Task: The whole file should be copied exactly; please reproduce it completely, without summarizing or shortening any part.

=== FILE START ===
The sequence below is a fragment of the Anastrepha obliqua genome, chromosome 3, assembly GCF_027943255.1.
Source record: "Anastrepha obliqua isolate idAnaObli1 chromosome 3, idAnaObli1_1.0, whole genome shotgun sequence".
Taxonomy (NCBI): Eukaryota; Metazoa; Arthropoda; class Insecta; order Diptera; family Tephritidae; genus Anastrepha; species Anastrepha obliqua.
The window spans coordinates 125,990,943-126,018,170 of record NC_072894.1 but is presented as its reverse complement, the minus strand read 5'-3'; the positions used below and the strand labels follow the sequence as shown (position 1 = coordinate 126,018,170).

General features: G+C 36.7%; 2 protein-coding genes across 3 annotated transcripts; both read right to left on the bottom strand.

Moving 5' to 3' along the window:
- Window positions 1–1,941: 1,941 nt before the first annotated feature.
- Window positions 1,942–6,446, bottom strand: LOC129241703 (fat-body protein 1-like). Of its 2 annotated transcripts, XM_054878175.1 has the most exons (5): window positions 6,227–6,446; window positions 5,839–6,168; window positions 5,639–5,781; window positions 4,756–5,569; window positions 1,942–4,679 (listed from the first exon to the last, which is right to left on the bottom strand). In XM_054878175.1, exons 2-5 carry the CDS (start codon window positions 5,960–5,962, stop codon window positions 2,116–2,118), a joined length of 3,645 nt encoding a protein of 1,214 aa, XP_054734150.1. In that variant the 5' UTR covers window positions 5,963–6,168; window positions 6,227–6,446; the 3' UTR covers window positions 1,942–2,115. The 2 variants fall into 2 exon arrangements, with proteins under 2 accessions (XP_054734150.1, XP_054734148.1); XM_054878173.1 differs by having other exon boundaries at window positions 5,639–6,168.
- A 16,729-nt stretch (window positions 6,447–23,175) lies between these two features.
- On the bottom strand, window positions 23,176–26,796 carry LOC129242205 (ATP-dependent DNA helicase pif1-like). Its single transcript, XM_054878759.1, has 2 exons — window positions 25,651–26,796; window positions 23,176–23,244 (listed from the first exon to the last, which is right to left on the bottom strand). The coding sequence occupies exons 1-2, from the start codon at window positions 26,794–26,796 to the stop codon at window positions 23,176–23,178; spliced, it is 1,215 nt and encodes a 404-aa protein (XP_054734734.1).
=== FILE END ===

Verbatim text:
The sequence below is a fragment of the Anastrepha obliqua genome, chromosome 3, assembly GCF_027943255.1.
Source record: "Anastrepha obliqua isolate idAnaObli1 chromosome 3, idAnaObli1_1.0, whole genome shotgun sequence".
Taxonomy (NCBI): Eukaryota; Metazoa; Arthropoda; class Insecta; order Diptera; family Tephritidae; genus Anastrepha; species Anastrepha obliqua.
The window spans coordinates 125,990,943-126,018,170 of record NC_072894.1 but is presented as its reverse complement, the minus strand read 5'-3'; the positions used below and the strand labels follow the sequence as shown (position 1 = coordinate 126,018,170).

General features: G+C 36.7%; 2 protein-coding genes across 3 annotated transcripts; both read right to left on the bottom strand.

Moving 5' to 3' along the window:
- Window positions 1–1,941: 1,941 nt before the first annotated feature.
- Window positions 1,942–6,446, bottom strand: LOC129241703 (fat-body protein 1-like). Of its 2 annotated transcripts, XM_054878175.1 has the most exons (5): window positions 6,227–6,446; window positions 5,839–6,168; window positions 5,639–5,781; window positions 4,756–5,569; window positions 1,942–4,679 (listed from the first exon to the last, which is right to left on the bottom strand). In XM_054878175.1, exons 2-5 carry the CDS (start codon window positions 5,960–5,962, stop codon window positions 2,116–2,118), a joined length of 3,645 nt encoding a protein of 1,214 aa, XP_054734150.1. In that variant the 5' UTR covers window positions 5,963–6,168; window positions 6,227–6,446; the 3' UTR covers window positions 1,942–2,115. The 2 variants fall into 2 exon arrangements, with proteins under 2 accessions (XP_054734150.1, XP_054734148.1); XM_054878173.1 differs by having other exon boundaries at window positions 5,639–6,168.
- A 16,729-nt stretch (window positions 6,447–23,175) lies between these two features.
- On the bottom strand, window positions 23,176–26,796 carry LOC129242205 (ATP-dependent DNA helicase pif1-like). Its single transcript, XM_054878759.1, has 2 exons — window positions 25,651–26,796; window positions 23,176–23,244 (listed from the first exon to the last, which is right to left on the bottom strand). The coding sequence occupies exons 1-2, from the start codon at window positions 26,794–26,796 to the stop codon at window positions 23,176–23,178; spliced, it is 1,215 nt and encodes a 404-aa protein (XP_054734734.1).